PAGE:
Christina Gladwin .... company secretary (uncredited)
Mark Martin .... location auditor (uncredited)
Vince Martinez .... location auditor (uncredited)
Wanda Walsh .... caterer (uncredited)
Linn Zuckerman .... craft service (uncredited)
Barbara Ruick .... dedicatee (as Barbara)
Crew believed to be complete

Production CompaniesDistributors

Additional Details

Also Known As:
108 min
Color (Metrocolor)
Aspect Ratio:
2.35 : 1 See more »
Sound Mix:

Did You Know?

According to 'Movies on TV and Videocassette', "the [film's 'California Split'] title is western-slang jargon for cut-throat high-low poker".See more »
Continuity: Some of the balls hanging from Charlie's sombrero keep changing position throughout the scene.See more »
Bill Denny:Everybody's named Barbara.See more »
Movie Connections:
References The Invisible Man (1933)See more »
I've Got The World on a StringSee more »


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7 out of 7 people found the following review useful.
Altman in his 1970s prime; a gambler-movie classic, 17 April 2007
Author: MisterWhiplash from United States

California Split provides a couple of stellar performances through Robert Altman's direction. George Segal, who is an actor I'm not too familiar with (I never watched the TV show 'Just Shoot Me' or his other 70s movies), but here is very believable as the down-on-his-luck Bill Denny, a sometimes magazine writer who can be spotted at the track or in a poker room more often than in his office. He's befriended by Charlie Waters (Elliot Gould), a character who is at first seemingly just that, a real 'character' kind of guy. Gould is terrific at playing Charlie as a fast-talking', smooth-dealing kind of clever player, who sometimes makes bets as arbitrary as the names of the seven dwarfs. He, like Bill, makes bets and usually wins, but then still tries to talk down how much the mugger who robs him in the parking lot should take. He and Bill sort of go aimlessly around through most of the first half of the film, with the only sort of conflict coming up- as opposed to a driving force in the plot- being that Bill owes a lot of money to his bookie, which he has to earn up in Reno. By the end, however, there's something about the gambler's life that is left on a bittersweet note.

The two lead males are contrasted against actresses Ann Prentiss and Gwen Welles, who are not really elaborated on much as characters aside from being possible hustlers or prostitutes of some sort. There's even a touching, ironic scene where Welles tries to seduce Segal, but to no avail on either side. Even in the quiet scenes with the main characters, Altman and writer Walsh are adept to make these characters seem always believable, even in their seedy, desperate mannerisms and leaps of thought. They know they mindset and lifestyle of the gambler (both, according to the press notes, were affluent with not only card games but the nature of the gambling man and how he goes about his business). Sometimes the aimless quality about the first half is very funny, Gould's performance especially as the opposite of Segal's straight-laced and high-strung character. Other times there's a scene or two that seem unneeded or a little oddly put in, like an inexplicable scene where a transvestite comes to call at Charlie's place to proposition the ladies, I think, only to get swindled again by the Charlie and Bill. Such scenes though are meant for simple character lift, albeit not totally satisfying when compared to other scenes.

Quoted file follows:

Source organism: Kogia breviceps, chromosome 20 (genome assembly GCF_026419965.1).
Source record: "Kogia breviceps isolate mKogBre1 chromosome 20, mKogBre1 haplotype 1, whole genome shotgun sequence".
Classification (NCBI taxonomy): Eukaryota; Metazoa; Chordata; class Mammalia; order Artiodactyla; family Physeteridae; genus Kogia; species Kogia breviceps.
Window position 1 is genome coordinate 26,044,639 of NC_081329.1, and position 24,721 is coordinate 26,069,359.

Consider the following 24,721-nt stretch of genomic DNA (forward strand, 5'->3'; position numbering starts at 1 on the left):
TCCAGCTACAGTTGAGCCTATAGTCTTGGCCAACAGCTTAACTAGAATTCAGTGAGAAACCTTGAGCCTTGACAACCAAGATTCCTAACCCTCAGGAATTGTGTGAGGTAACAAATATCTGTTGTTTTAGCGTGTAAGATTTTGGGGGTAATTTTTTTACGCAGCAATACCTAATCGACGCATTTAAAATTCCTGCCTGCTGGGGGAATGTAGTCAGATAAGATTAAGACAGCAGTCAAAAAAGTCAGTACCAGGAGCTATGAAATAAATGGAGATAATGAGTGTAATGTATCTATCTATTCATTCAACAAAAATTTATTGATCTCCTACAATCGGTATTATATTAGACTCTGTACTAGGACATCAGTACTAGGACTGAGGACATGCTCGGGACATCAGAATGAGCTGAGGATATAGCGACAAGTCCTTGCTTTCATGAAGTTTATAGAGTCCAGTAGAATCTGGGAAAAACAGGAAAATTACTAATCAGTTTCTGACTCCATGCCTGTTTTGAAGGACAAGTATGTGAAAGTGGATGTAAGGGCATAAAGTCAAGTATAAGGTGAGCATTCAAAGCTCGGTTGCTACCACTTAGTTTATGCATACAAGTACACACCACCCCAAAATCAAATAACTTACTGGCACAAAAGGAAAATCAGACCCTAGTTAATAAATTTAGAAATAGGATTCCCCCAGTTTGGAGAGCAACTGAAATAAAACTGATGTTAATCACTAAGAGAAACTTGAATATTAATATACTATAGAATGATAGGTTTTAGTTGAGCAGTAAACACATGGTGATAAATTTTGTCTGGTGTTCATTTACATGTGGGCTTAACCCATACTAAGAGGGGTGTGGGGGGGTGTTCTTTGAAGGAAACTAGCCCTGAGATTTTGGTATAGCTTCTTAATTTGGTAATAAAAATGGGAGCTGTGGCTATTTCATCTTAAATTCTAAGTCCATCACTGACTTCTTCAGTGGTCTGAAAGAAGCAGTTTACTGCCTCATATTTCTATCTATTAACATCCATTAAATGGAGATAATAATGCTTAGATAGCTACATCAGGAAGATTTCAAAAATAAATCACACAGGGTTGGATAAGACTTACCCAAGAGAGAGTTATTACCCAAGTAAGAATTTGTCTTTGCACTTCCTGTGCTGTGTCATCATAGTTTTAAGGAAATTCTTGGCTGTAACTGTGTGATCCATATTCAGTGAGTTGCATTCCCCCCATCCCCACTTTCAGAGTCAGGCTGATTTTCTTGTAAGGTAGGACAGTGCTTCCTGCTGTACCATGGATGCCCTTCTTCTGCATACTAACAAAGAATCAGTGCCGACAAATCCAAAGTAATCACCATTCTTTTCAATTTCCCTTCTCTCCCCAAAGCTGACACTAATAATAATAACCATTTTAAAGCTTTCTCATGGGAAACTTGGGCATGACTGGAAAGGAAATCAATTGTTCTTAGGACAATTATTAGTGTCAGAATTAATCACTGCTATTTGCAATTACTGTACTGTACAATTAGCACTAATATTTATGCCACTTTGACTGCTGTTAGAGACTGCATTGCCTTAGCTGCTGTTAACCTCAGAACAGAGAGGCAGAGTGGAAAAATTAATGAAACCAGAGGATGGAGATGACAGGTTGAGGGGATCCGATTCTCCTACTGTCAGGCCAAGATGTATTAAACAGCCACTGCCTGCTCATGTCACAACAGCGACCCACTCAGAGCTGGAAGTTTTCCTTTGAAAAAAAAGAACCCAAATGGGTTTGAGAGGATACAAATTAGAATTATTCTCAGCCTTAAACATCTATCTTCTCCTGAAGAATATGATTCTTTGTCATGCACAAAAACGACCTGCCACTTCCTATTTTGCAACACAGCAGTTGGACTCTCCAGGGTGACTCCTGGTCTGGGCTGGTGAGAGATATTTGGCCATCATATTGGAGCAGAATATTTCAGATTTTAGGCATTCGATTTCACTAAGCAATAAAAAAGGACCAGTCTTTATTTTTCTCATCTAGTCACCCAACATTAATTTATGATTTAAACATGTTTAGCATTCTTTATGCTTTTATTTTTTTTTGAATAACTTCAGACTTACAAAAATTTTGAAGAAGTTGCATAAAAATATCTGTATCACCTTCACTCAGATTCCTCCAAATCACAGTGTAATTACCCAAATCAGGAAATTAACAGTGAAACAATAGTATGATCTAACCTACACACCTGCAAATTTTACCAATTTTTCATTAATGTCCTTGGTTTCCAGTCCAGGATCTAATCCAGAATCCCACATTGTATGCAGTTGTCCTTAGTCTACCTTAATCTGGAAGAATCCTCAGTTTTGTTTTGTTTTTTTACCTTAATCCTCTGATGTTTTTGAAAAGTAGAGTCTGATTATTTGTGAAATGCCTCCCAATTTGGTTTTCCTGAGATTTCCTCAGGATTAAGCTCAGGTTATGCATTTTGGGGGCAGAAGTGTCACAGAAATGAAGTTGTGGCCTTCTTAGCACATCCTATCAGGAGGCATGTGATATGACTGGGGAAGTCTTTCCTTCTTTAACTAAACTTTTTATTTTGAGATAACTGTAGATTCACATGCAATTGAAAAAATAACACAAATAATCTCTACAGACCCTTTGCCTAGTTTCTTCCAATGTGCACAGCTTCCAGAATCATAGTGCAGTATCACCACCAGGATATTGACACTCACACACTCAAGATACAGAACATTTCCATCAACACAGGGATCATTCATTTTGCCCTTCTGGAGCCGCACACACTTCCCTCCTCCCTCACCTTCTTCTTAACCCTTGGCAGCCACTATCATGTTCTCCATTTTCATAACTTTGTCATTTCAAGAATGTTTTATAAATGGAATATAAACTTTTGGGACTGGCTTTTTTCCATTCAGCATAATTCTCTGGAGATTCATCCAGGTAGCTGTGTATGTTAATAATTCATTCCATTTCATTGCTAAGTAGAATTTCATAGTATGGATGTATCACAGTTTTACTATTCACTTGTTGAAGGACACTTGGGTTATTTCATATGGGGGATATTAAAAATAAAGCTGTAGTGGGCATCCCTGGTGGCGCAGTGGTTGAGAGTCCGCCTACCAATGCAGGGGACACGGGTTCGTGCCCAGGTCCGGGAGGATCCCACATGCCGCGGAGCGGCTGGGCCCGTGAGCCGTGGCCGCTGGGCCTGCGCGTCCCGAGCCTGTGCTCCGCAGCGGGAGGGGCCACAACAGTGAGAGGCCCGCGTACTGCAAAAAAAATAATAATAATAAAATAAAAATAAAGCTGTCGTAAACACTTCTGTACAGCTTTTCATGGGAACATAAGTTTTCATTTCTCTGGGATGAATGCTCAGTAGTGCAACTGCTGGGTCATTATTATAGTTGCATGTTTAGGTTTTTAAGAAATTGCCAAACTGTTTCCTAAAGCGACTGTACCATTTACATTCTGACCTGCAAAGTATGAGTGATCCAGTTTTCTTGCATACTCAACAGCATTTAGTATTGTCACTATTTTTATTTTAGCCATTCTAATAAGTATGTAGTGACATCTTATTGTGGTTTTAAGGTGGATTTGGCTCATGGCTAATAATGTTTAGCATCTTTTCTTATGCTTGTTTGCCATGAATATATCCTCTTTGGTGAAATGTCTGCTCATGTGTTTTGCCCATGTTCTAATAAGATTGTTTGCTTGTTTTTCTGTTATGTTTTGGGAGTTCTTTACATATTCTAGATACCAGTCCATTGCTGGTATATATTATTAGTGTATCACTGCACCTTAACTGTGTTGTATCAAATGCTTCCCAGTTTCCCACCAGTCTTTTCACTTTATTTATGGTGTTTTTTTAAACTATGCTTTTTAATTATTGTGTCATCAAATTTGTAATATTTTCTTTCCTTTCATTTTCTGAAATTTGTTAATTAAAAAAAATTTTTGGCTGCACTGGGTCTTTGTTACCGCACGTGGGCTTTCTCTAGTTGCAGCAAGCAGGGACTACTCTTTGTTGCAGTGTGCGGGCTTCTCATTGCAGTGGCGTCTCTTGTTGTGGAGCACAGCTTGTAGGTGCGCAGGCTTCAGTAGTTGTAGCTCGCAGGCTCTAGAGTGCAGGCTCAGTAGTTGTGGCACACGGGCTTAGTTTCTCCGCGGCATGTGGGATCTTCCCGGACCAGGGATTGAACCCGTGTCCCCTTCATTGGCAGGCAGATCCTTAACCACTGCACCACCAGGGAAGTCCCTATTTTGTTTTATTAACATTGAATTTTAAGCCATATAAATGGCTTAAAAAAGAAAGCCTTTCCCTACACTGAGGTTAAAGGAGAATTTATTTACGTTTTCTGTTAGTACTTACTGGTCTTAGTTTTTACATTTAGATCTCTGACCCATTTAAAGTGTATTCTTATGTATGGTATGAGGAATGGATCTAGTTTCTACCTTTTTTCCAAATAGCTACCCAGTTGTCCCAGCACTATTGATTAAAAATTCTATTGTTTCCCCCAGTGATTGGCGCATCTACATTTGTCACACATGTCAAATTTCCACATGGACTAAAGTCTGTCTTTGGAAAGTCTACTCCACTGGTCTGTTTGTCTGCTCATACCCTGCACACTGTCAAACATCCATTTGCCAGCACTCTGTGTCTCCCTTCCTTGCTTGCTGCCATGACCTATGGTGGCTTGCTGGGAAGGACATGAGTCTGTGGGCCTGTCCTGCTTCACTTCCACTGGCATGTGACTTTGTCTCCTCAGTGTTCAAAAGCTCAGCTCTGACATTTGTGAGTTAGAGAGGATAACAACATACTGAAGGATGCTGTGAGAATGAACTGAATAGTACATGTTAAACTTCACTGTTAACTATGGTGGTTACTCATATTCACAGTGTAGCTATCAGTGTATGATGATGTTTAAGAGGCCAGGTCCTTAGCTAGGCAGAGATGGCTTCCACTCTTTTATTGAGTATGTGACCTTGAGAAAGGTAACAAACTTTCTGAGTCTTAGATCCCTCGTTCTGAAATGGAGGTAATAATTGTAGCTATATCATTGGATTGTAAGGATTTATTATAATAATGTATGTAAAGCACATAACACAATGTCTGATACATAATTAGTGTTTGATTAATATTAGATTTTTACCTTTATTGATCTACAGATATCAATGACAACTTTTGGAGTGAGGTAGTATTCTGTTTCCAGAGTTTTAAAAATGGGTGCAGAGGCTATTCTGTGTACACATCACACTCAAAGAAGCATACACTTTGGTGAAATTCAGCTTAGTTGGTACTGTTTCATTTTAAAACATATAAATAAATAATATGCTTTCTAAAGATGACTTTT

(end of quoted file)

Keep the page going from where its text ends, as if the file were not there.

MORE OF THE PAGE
But to see an Altman film, any Altman film, is to see a piece of what Altman at the 2006 Oscars called "one very long body of work." In viewing California Split, I'm reminded as well of how substance, in a matter of speaking, trumps style. It's not that Altman doesn't have some kind of distinct visual style, in general I mean (it becomes, truth be told, more distinct in Nashville and 3 Women). But in several during his career like MASH or Prairie Home Companion, his style doesn't go for being anything more than that of a straightforward, practically objective storyteller, getting the multi-character scenes and layered spots of dialog and conversation without getting in the way. It's almost ironic for the sake of what's going on; his style evokes Howard Hawks's knack of storytelling in the visual sense, of being the unobtrusive sort. But it's in the substance that's different, because Altman isn't really interested in the conventions of stories. He's after character, mood, the little moments in the midst of conversations. He's a great director of actors and of setting, if nothing else.

For the most part, California Split is splendid at telling more about the nature of the mind-set, of the attitude and near existentialism of gambling than any specific story; there aren't any real contrivances holding these characters to the necessities of the script. And the ending gives a few really good questions to ponder: what does winning really mean after going through so much as a loser? Is there a catharsis, or one worthwhile? Altman handles this mood and these characters like a pro, with the end result being one of the most fascinating, unconventional and entertaining films made about the small, maligned world of gamblers.

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should be part of the Criterion Collection mjkh
Full version CasaK
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Lucky Charms and Fruit Loops pinbackwiggly